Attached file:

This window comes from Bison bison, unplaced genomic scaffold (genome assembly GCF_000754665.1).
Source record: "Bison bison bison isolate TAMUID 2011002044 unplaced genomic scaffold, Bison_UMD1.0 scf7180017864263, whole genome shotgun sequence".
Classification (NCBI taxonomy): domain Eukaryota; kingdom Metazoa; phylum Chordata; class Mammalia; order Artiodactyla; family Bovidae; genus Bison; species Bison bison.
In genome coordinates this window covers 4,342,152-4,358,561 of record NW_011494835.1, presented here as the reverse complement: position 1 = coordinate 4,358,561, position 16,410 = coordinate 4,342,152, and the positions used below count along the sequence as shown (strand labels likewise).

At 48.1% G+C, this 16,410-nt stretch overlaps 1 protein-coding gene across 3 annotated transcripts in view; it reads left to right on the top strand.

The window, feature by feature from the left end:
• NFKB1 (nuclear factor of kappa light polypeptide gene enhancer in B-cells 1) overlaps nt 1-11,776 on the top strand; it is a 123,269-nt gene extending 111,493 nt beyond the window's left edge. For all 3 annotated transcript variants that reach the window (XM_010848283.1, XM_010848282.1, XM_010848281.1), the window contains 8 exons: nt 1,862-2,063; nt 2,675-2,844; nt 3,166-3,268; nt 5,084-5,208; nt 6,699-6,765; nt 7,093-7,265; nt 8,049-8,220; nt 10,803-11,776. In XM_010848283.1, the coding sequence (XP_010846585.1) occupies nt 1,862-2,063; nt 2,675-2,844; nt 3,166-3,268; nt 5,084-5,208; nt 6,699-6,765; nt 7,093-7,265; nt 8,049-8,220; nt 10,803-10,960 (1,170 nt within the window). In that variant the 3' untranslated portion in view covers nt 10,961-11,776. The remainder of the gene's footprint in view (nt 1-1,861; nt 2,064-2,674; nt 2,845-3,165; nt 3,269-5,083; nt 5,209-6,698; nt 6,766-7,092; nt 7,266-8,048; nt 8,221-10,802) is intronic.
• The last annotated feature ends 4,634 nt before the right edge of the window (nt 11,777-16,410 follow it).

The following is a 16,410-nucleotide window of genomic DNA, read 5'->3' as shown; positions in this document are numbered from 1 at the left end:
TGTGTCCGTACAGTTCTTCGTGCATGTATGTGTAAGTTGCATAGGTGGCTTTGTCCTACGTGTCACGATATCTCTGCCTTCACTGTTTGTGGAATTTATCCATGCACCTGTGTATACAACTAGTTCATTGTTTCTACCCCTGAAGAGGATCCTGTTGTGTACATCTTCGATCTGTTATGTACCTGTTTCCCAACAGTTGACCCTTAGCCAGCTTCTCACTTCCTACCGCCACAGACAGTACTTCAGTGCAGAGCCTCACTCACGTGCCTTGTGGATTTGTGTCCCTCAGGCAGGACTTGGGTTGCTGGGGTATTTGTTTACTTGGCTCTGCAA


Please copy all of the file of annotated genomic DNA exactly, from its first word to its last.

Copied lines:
This window comes from Bison bison, unplaced genomic scaffold (genome assembly GCF_000754665.1).
Source record: "Bison bison bison isolate TAMUID 2011002044 unplaced genomic scaffold, Bison_UMD1.0 scf7180017864263, whole genome shotgun sequence".
Classification (NCBI taxonomy): domain Eukaryota; kingdom Metazoa; phylum Chordata; class Mammalia; order Artiodactyla; family Bovidae; genus Bison; species Bison bison.
In genome coordinates this window covers 4,342,152-4,358,561 of record NW_011494835.1, presented here as the reverse complement: position 1 = coordinate 4,358,561, position 16,410 = coordinate 4,342,152, and the positions used below count along the sequence as shown (strand labels likewise).

At 48.1% G+C, this 16,410-nt stretch overlaps 1 protein-coding gene across 3 annotated transcripts in view; it reads left to right on the top strand.

The window, feature by feature from the left end:
• NFKB1 (nuclear factor of kappa light polypeptide gene enhancer in B-cells 1) overlaps nt 1-11,776 on the top strand; it is a 123,269-nt gene extending 111,493 nt beyond the window's left edge. For all 3 annotated transcript variants that reach the window (XM_010848283.1, XM_010848282.1, XM_010848281.1), the window contains 8 exons: nt 1,862-2,063; nt 2,675-2,844; nt 3,166-3,268; nt 5,084-5,208; nt 6,699-6,765; nt 7,093-7,265; nt 8,049-8,220; nt 10,803-11,776. In XM_010848283.1, the coding sequence (XP_010846585.1) occupies nt 1,862-2,063; nt 2,675-2,844; nt 3,166-3,268; nt 5,084-5,208; nt 6,699-6,765; nt 7,093-7,265; nt 8,049-8,220; nt 10,803-10,960 (1,170 nt within the window). In that variant the 3' untranslated portion in view covers nt 10,961-11,776. The remainder of the gene's footprint in view (nt 1-1,861; nt 2,064-2,674; nt 2,845-3,165; nt 3,269-5,083; nt 5,209-6,698; nt 6,766-7,092; nt 7,266-8,048; nt 8,221-10,802) is intronic.
• The last annotated feature ends 4,634 nt before the right edge of the window (nt 11,777-16,410 follow it).

The following is a 16,410-nucleotide window of genomic DNA, read 5'->3' as shown; positions in this document are numbered from 1 at the left end:
TGTGTCCGTACAGTTCTTCGTGCATGTATGTGTAAGTTGCATAGGTGGCTTTGTCCTACGTGTCACGATATCTCTGCCTTCACTGTTTGTGGAATTTATCCATGCACCTGTGTATACAACTAGTTCATTGTTTCTACCCCTGAAGAGGATCCTGTTGTGTACATCTTCGATCTGTTATGTACCTGTTTCCCAACAGTTGACCCTTAGCCAGCTTCTCACTTCCTACCGCCACAGACAGTACTTCAGTGCAGAGCCTCACTCACGTGCCTTGTGGATTTGTGTCCCTCAGGCAGGACTTGGGTTGCTGGGGTATTTGTTTACTTGGCTCTGCAA